Grief at Christmas
Updated: Jan 2, 2022
By Alice Spencer
As Christmas approaches, I am taken back to memories of childhood. An evening spent dressing the tree in a costume of golden baubles and matching lights. My Mum played the Christmas songs on loop, whilst my sisters and I draped it in ribbons of red. It stood in the living room big and bold, its branches stretched out across the walls and the smell of fresh pine drifted through the house.
This is just one of the memories that comes to mind as Christmas approaches. Christmas is my least favourite holiday of the year which is a complete 360 turnaround compared to before my Mum died. I am not a scrooge, I will still organise Christmas film nights and love spending time with my family, but it feels emptier to me, it feels hollow.
As we come towards the end of what has been an unpredictable, traumatic, and unnerving year, we are met with Christmas. A celebration which may feel like needed respite for some or intrusive and uncomfortable for others. Over the course of the year, uncountable losses have been felt, including those who have already lost, and I wanted to spend some time on how our grief might manifest and feel throughout the Christmas period. As it might not look or feel how expected.
It might look like:
- Visiting the grave and laying a gift, a card, or maybe even decorating it to look Christmassy.
- Going for a walk and spending time thinking about your loved one or talking to them.
- Looking through old photographs and reminiscing.
- Speaking about your loved one to a trusted friend, family members or your therapist.
- Being creative, journaling, writing a poem or creating a piece of art.
- Crying and allowing yourself to feel some of the uncomfortable emotions that come up for you.
- Wanting to spend more time than usual on your own, where you can reflect and just be.
- Surrounding yourself with people and immersing yourself into conversation and activities.
- Enjoying yourself but finding that they pop into your head at the most random times, like when you wrap presents or pour the gravy on your dinner.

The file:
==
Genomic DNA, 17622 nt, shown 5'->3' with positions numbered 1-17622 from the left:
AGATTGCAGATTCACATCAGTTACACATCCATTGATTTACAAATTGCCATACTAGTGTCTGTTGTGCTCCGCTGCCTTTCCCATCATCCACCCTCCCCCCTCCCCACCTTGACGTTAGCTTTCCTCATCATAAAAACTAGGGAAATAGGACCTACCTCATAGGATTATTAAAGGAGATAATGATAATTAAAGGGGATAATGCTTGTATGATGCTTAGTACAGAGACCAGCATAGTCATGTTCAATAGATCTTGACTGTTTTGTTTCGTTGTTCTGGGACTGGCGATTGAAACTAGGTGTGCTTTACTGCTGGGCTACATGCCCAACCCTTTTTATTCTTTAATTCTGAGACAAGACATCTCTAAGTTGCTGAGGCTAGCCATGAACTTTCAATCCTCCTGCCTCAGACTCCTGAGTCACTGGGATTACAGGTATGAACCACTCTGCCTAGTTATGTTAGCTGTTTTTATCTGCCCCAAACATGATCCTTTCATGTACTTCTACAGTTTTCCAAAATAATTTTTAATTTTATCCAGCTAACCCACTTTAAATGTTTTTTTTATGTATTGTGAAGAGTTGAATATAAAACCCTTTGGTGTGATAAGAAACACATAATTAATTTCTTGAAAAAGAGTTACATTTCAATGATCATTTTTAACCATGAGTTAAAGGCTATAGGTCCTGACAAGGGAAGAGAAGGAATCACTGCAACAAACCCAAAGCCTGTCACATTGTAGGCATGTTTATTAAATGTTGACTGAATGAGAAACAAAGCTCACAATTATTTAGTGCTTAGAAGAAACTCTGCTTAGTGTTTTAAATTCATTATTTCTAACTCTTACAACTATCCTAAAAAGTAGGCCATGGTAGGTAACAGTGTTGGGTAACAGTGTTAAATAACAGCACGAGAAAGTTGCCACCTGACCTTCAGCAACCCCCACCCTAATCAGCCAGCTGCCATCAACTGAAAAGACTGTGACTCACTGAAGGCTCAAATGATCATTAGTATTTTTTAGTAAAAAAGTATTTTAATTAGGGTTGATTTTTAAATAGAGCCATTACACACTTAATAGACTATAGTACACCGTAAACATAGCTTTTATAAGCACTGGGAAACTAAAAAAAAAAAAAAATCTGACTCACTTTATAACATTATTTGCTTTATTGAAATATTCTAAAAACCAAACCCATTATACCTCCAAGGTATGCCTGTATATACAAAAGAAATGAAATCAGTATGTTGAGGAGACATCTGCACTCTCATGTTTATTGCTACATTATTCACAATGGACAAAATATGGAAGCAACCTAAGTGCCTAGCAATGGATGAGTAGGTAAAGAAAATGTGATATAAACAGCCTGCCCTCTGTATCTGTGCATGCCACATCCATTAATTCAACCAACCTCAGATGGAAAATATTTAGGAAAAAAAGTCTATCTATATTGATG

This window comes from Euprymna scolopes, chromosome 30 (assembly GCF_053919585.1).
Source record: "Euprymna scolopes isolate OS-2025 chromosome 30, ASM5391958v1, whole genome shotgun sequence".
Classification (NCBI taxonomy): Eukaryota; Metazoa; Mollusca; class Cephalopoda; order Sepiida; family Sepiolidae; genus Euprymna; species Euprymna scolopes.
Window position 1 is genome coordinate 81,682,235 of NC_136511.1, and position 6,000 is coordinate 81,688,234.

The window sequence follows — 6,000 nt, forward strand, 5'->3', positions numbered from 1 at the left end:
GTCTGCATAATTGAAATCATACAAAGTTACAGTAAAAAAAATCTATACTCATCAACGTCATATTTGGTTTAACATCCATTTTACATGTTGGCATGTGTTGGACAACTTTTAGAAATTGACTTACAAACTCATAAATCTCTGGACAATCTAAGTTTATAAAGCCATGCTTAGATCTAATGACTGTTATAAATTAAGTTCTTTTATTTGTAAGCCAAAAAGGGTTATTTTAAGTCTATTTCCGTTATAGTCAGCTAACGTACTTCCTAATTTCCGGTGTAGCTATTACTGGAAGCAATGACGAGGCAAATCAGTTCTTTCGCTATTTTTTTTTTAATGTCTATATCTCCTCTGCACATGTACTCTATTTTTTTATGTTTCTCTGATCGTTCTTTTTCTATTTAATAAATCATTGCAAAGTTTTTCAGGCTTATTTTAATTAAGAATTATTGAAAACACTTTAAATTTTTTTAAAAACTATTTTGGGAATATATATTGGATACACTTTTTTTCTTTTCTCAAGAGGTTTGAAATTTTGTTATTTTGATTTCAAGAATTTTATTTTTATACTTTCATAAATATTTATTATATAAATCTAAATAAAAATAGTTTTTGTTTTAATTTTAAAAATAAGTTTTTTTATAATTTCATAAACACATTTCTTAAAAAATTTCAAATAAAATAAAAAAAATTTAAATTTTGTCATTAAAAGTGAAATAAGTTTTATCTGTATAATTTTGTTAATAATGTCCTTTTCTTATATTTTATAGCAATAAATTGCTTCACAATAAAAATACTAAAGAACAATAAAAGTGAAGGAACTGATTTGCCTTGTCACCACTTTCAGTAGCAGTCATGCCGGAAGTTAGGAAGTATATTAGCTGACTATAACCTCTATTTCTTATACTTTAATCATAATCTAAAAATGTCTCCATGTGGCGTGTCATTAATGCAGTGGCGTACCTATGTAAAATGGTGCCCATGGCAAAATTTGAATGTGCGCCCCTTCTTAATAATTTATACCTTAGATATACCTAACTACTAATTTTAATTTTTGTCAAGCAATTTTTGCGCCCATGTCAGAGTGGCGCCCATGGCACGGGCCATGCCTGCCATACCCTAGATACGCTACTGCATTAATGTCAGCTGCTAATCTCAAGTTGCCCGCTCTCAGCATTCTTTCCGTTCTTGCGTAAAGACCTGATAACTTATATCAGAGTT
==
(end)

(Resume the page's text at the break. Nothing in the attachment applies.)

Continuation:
- Feeling happy and appreciating those that you still have around you.
It might look like many different things and it is completely possible and 100% normal if none of the above resonates with you. We all feel it differently because we have had different experiences and process uniquely. I thought it would be helpful to share other people’s perspectives, so I reached out to those around me who had experienced loss, to share what comes up for them during this time.
‘Christmas can sometimes feel empty, especially now where my Dad can’t meet my daughter.’ – Tia Spencer, 24
‘Even though my Mum died nearly 19 years ago, Christmas is still shrouded in quiet grief in my family. The grief is unspoken and unacknowledged but its still there, all these years later and probably always will be. I have always hoped that one day we will be strong enough to acknowledge it and spend some time over Christmas sharing memories about my Mum, maybe next year.’ – Helen Moore-Start, 31
‘Christmas can be really difficult when you have lost someone. Grief can be more intense, personal, and secret at Christmas; it can seem even more like no one else understands.’ – Peter March, 63
‘Christmas is a happy time for most however my mind instantly turns to those I have lost and how this season brings me sorrow. With every unshed tear, I concentrate on all the joy we shared when you were here. That is what I’ll remember until we meet again. – Anonymous
‘His presence is in all the rituals of Christmas. I remember his jokey presents and karaoke singing. They made the day brighter and full.’ – Tilly Lenton, 26
I still really enjoy Christmas, my Mum loved it, so how can I not? It feels like I have all the pieces of the puzzle, but the colours are a little faded.’ – Louise Whittaker, 32
When reading these experiences, I felt connected, as if some of my pain or process is shared and understood. I hope reading these is helpful and brings you some comfort in knowing that the thoughts or emotions you have, are normal and okay.
Be kind to yourself this Christmas, give yourself time out if you need it, or reach out to people if you need support. And to those, who haven’t lost someone but know someone who has, check in with them. Send a text, give them a quick call, or plan a meet up, these gestures can go a long way for someone who is having a tough time.
And lastly, Merry Christmas to you all, you are doing superbly!